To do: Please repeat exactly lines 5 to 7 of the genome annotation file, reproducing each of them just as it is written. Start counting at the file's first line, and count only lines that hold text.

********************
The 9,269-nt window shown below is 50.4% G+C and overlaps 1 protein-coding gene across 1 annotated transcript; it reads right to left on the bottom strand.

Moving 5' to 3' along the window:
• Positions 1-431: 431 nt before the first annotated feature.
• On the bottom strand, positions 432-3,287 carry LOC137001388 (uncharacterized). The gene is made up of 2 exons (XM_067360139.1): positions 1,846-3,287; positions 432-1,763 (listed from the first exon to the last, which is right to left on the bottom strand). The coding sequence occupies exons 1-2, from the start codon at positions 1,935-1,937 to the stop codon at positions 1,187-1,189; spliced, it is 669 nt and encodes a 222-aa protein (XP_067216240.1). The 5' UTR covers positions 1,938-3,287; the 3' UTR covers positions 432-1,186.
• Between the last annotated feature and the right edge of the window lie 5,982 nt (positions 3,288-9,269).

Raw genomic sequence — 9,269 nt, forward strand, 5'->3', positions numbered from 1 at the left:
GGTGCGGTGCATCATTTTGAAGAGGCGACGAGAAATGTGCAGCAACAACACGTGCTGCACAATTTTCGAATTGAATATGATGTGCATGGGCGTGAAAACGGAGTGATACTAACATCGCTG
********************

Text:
• Between the last annotated feature and the right edge of the window lie 5,982 nt (positions 3,288-9,269).

Raw genomic sequence — 9,269 nt, forward strand, 5'->3', positions numbered from 1 at the left:
GGTGCGGTGCATCATTTTGAAGAGGCGACGAGAAATGTGCAGCAACAACACGTGCTGCACAATTTTCGAATTGAATATGATGTGCATGGGCGTGAAAACGGAGTGATACTAACATCGCTG